8. It’s a shame that she has now been destroyed after surviving through the war & over 60 years of passenger carrying service!

    She was a much loved vessel, saved lives during the war & carried hundreds of thousands of people across Torbay.

    Heart breaking that she was allowed to get to such a state to be broken up after surviving for so long!

  9. She was savable. Rye Harbour Authority should have been more responsible with this piece of history and got someone like the museum Chatham involved. She only sank because rainwater was able to get in via the funnel, eventually sinking the boat. With some good pumps and a small tug, she could easily have been recovered. And YES, I have been involved in the salvage of several boats including WW2 boats of similar construction.

  10. This is really sad. It’s was an historical artefact of value. I remember marvelling at it and trying to describe to my kids the role little boats like this played on the heroic St Nazaire raid in March 1942. They were small and vulnerable, as were the men aboard them. The hairs stood up on the back of my neck, looking at this little vessel and thinking of 29 year old Able Seaman Savage VC, serving his gun in support of the Commandos on the St Nazaire raid – totally exposed on the deck of a very similar boat. He died at his post and his VC was posthumous…
    Naturally, all that stuff brings a lump to one’s throat. However, I have to tell myself, that although this is a tragedy, it’s people, their memories and their example that we have to remember and learn from. There’s no point in wringing our hands about this now. This isn’t the first such loss and I doubt it’ll be the last. The best thing is to ensure friends and family understand what these artefacts embody. There’s no point making ‘things’ into shrines and venerating them whilst having only vague conceptions of what it all meant. That’s missing the point. It’s the freedoms they won, the ideologies they fought that are significant. Not, with regret, the vessels themselves…

  11. Can you imagine the amount of room needed if we saved every instrument of war, add to that the civilian artefacts and we’ll all be living in a massive museum.
    Add to this the cost of preserving wooden boats and you start to see the problems, most military museums have charitable status and are struggling at the moment.
    Best way to remember wars is by educating those coming behind and hope they don’t have to go through the same thing.

  12. I believe this particular artefact deserves to be restored in its present resting place. Comments in this discussion above put forward the many reasons why.

    Perhaps the property development company hard at work taking over the Rye waterfront would like to make the financial commitment to secure the future of this historic vessel by assuming the cost etc. of its rescue, restoration, and maintenance. This would be a meaningful gesture, in my view, that would stand out against impending loss of familiar and well-loved [by many at least] ‘neighbourhood’ of boats, paths, natural habitats, and quite spots etc. along the river that commercial development will achieve.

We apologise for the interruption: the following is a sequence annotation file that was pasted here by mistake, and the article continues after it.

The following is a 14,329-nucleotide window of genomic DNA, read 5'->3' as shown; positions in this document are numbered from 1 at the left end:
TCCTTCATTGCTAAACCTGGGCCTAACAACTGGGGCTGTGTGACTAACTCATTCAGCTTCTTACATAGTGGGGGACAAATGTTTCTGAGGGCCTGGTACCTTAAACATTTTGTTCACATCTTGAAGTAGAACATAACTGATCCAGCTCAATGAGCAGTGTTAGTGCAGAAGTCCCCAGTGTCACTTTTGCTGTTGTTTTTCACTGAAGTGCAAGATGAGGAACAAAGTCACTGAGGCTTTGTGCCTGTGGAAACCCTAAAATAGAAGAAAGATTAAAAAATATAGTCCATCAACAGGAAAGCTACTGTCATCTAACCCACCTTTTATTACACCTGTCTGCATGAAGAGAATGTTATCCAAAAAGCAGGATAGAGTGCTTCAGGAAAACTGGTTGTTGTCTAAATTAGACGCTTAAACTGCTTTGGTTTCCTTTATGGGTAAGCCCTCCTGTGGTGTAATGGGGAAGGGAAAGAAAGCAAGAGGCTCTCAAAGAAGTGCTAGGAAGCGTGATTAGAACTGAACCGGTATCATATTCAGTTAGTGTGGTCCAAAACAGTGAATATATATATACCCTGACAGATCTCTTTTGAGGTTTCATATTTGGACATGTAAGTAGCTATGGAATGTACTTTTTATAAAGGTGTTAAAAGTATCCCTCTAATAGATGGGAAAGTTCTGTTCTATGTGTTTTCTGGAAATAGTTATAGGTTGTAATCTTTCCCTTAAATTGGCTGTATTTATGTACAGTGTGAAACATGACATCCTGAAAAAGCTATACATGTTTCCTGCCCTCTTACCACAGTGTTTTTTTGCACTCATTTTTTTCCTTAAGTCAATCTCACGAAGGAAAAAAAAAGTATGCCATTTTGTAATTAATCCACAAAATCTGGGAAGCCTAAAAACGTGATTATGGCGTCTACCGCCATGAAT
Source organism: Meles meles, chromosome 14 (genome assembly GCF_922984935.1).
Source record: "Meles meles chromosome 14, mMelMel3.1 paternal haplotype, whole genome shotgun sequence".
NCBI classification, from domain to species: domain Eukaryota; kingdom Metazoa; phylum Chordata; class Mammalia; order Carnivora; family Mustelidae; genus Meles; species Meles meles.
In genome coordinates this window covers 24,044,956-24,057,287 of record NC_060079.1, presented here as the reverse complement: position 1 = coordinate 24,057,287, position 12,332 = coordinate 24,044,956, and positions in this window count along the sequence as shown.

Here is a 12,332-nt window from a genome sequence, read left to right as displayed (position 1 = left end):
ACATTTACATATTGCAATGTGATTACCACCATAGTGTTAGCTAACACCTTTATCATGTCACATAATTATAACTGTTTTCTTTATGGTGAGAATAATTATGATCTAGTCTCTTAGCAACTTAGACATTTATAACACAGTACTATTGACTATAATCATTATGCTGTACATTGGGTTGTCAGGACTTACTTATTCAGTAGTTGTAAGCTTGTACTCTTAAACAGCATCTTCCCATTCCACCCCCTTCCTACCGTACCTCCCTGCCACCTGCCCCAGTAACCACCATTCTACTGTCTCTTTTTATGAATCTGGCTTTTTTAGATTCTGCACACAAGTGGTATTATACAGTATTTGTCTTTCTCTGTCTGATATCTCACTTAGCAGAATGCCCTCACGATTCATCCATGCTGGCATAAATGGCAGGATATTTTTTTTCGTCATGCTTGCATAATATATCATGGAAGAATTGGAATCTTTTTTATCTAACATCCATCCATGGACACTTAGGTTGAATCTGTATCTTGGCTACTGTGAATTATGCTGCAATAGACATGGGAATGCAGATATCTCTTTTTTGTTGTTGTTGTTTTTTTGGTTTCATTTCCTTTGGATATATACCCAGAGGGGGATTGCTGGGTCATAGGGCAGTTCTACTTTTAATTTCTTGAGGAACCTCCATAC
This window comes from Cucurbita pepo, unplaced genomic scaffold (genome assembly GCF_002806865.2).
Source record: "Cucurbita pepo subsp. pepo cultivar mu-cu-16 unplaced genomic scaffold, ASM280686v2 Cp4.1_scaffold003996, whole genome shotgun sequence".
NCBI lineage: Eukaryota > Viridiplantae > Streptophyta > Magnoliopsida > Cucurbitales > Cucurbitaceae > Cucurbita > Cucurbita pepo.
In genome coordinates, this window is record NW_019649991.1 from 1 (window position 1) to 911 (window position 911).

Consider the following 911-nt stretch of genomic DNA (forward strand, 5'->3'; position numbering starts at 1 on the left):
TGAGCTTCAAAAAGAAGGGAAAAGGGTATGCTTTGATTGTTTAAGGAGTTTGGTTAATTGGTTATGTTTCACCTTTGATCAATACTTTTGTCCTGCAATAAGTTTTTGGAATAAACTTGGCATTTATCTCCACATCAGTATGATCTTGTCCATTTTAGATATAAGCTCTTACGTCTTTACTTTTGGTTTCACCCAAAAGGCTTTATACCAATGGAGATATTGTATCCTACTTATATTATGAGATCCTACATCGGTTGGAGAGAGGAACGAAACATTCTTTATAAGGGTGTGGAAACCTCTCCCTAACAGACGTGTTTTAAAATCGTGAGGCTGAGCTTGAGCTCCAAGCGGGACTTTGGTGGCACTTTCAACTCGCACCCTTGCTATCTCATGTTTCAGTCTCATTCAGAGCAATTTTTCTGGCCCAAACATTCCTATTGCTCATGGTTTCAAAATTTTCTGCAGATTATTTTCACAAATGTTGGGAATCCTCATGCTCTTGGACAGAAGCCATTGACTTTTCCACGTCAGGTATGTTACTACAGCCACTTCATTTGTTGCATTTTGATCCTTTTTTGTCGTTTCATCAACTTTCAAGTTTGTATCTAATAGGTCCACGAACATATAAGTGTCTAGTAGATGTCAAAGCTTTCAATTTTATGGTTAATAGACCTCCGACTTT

• Oh blimey. I just saw the date of the article here. 2019…oops! It sailed right by me in the early days [nights?] of lockdown. Well, this is a very belated R.I.P. then, to a ship that has well and truly sailed by. Thanks, John, for the reminder to keep eyes wide open all the time. Cheers.

  13. RML 497 is undergoing conservation and, ultimately, restoration at the National Musem of the Royal Navy, Hartlepool alongside the magnificently displayed sailing frigate HMS Tincomalee (1819) as a future static exhibit. For all the reasons explained by Roy Kennedy 497 is in a very fragile condition and the project will be long and very expensive. For full details see

  14. I am one of the very few WWII RNVR veterans who served aboard Fairmile B types. If there are any others I would like to get in touch with them. During Japanese campaign In the Arakan front, Burma coast we had to consecutively live onboard for three years, unlike our UK colleagues who spent few nights aboard during each short patrol. My personal attachment to RML 526 was because l was a guest of honour of then, First Sea Lord, Admiral Zambalas at a charity gala dinner aboard HMS VICTORY at Portsmouth in Nov 2018 to raise funds for RML 526. On the day before this unforgettable event, my daughter who lives in Australia drove me all the way to Rye and l went aboard the floating hill moored next to the inn where we spent overnight. There was nothing left inside the hull which had been stripped bare, and l did wonder how they were planning to restore her to the original. It was very disappointing for me after flying 5000 miles to attend the gala event as a ninety year old in my twilight years, to see the historic boat in this shape, and now to read that she exists no longer. By the way L am ninety four + and live in Rangoon, Burma where the war is not quite ended under a military regime.

  15. Thanks for your long distance correspondence, and for your service to Britain. It’s very much appreciated.
    I hope Burma sees better days.